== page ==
This is a follow-up to my post about Apple’s new Lightning mobile connector. Thanks to all who linked or commented.
Apple has since published mechanical drawings of the iPhone 5, iPod nano 7th gen, and iPod touch 5th gen. The nano’s drawing has the best illustration of the connector side:
Applying the known width of 10.02mm to the connector photos, it would seem that the projecting part of the plug is about 1.6mm thick and 6.9mm wide. It so happens that this matches closely the standard printed circuit board thickness of 63 mils (1.57mm). The conclusion is clear: the plug consists of a PCB with 8 contacts on each side in a protective metal cladding. The PCB inside the plug’s body will have components on each side; remember the Thunderbolt cable teardown?
The actual interface specifications are still not available to the public – in fact, I think the old 30-pin connector specs never were officially available. What information we have is reverse-engineered or leaked from companies that are in Apple’s MFi program. But connector trends are clear. Some of you may remember the old SCSI 50-pin and Centronics 36-pin connectors; both interface were comparatively low-speed parallel and were substituted by higher-speed USB and FireWire serial interfaces. Thunderbolt, for instance, despite its relatively numerous 20 pins, is a serial interface. It has two full-duplex, differential, 10Gbps data paths (meaning 2 pin for each of 4 transmit/receive pair) as well as two low-speed transmit/receive pins, a connector sensing pin, a power pin, and several ground/shield pins. This is still overkill for the new generation of mobile devices, hence Lightning, which has only 8 pins (plus the outer ground/shield) and, no doubt, lower speeds.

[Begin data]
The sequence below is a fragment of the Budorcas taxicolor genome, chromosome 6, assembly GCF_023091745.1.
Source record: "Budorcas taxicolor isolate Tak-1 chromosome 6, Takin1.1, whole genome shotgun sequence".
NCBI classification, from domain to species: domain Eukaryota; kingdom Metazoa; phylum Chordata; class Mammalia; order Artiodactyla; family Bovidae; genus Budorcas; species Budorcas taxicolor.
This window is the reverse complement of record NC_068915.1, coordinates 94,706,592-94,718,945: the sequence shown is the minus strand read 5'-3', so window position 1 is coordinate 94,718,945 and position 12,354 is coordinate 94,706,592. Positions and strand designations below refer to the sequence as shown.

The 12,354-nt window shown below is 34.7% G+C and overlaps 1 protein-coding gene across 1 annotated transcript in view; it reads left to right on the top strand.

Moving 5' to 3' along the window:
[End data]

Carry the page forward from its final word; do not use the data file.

So what are the technical reasons to go with Yet Another Proprietary Connector? Apple has, of course, gone down that road so often that their engineers are well-aware of the tradeoffs involved. We’ve seen the same happen a year or two ago: instead of going to USB3 or eSATA for external devices, they developed Thunderbolt (together with Intel), which is both faster and much more flexible.
Many people complain that Apple should have chosen micro-USB instead of a proprietary connector. The micro-B connector is almost exactly the same size as the Lightning, though it has only 5 pins and is not reversible. The USB3 version of micro-B has 5 extra pins in a separate section and twice the width of the USB2 version. USB3 has actually two different pin groups: one implements the USB2 standard while 2 extra signal pairs handle the new specification. As I mentioned before, usually the USB2 version has limited current carrying capability which would make it unsuitable for the upcoming Lightning iPad; the USB3 version has enough capability but is larger. Non-standard variations are already on the market, and yes, some connector manufacturers are now specifying higher current capacity on the two power pins. True, there are standards being implemented that expand these limits even more, but they’re not quite on the market yet.